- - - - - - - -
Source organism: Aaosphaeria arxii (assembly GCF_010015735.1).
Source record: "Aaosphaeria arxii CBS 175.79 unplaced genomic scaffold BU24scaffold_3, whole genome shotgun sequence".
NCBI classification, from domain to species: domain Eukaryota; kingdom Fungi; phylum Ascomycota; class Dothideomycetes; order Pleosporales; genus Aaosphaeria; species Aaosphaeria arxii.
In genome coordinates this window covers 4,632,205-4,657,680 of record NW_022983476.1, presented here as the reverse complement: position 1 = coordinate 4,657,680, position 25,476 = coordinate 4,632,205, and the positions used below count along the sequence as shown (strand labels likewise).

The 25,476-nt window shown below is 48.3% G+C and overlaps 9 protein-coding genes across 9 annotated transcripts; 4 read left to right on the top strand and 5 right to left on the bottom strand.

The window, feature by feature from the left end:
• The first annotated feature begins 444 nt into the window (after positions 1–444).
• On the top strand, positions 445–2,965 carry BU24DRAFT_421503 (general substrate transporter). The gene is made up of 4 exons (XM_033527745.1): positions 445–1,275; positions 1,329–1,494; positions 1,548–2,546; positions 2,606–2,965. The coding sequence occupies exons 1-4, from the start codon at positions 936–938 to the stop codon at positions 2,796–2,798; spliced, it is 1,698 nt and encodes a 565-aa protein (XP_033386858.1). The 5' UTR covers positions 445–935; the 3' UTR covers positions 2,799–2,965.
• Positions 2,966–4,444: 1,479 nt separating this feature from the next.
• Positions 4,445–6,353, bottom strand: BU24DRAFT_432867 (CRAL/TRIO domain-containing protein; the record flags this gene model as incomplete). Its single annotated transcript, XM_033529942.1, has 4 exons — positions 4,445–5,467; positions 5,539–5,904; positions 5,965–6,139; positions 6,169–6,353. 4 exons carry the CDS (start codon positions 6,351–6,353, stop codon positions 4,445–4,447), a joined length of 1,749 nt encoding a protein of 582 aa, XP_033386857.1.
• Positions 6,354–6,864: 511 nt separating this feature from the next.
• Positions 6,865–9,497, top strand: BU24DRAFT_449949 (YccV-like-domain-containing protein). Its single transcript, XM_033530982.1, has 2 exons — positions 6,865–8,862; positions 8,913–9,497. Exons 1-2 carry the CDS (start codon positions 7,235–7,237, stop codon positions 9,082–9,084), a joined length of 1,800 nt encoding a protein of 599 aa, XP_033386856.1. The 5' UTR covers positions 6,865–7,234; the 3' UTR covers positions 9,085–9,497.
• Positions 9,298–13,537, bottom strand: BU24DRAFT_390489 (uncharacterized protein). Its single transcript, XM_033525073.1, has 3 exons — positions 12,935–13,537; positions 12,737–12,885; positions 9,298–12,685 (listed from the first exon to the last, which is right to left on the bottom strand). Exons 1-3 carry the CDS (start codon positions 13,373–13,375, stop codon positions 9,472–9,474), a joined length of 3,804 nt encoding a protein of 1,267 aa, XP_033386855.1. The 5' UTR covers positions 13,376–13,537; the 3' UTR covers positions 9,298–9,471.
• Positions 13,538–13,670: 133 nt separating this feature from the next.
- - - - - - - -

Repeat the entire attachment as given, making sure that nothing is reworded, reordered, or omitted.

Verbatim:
Source organism: Aaosphaeria arxii (assembly GCF_010015735.1).
Source record: "Aaosphaeria arxii CBS 175.79 unplaced genomic scaffold BU24scaffold_3, whole genome shotgun sequence".
NCBI classification, from domain to species: domain Eukaryota; kingdom Fungi; phylum Ascomycota; class Dothideomycetes; order Pleosporales; genus Aaosphaeria; species Aaosphaeria arxii.
In genome coordinates this window covers 4,632,205-4,657,680 of record NW_022983476.1, presented here as the reverse complement: position 1 = coordinate 4,657,680, position 25,476 = coordinate 4,632,205, and the positions used below count along the sequence as shown (strand labels likewise).

The 25,476-nt window shown below is 48.3% G+C and overlaps 9 protein-coding genes across 9 annotated transcripts; 4 read left to right on the top strand and 5 right to left on the bottom strand.

The window, feature by feature from the left end:
• The first annotated feature begins 444 nt into the window (after positions 1–444).
• On the top strand, positions 445–2,965 carry BU24DRAFT_421503 (general substrate transporter). The gene is made up of 4 exons (XM_033527745.1): positions 445–1,275; positions 1,329–1,494; positions 1,548–2,546; positions 2,606–2,965. The coding sequence occupies exons 1-4, from the start codon at positions 936–938 to the stop codon at positions 2,796–2,798; spliced, it is 1,698 nt and encodes a 565-aa protein (XP_033386858.1). The 5' UTR covers positions 445–935; the 3' UTR covers positions 2,799–2,965.
• Positions 2,966–4,444: 1,479 nt separating this feature from the next.
• Positions 4,445–6,353, bottom strand: BU24DRAFT_432867 (CRAL/TRIO domain-containing protein; the record flags this gene model as incomplete). Its single annotated transcript, XM_033529942.1, has 4 exons — positions 4,445–5,467; positions 5,539–5,904; positions 5,965–6,139; positions 6,169–6,353. 4 exons carry the CDS (start codon positions 6,351–6,353, stop codon positions 4,445–4,447), a joined length of 1,749 nt encoding a protein of 582 aa, XP_033386857.1.
• Positions 6,354–6,864: 511 nt separating this feature from the next.
• Positions 6,865–9,497, top strand: BU24DRAFT_449949 (YccV-like-domain-containing protein). Its single transcript, XM_033530982.1, has 2 exons — positions 6,865–8,862; positions 8,913–9,497. Exons 1-2 carry the CDS (start codon positions 7,235–7,237, stop codon positions 9,082–9,084), a joined length of 1,800 nt encoding a protein of 599 aa, XP_033386856.1. The 5' UTR covers positions 6,865–7,234; the 3' UTR covers positions 9,085–9,497.
• Positions 9,298–13,537, bottom strand: BU24DRAFT_390489 (uncharacterized protein). Its single transcript, XM_033525073.1, has 3 exons — positions 12,935–13,537; positions 12,737–12,885; positions 9,298–12,685 (listed from the first exon to the last, which is right to left on the bottom strand). Exons 1-3 carry the CDS (start codon positions 13,373–13,375, stop codon positions 9,472–9,474), a joined length of 3,804 nt encoding a protein of 1,267 aa, XP_033386855.1. The 5' UTR covers positions 13,376–13,537; the 3' UTR covers positions 9,298–9,471.
• Positions 13,538–13,670: 133 nt separating this feature from the next.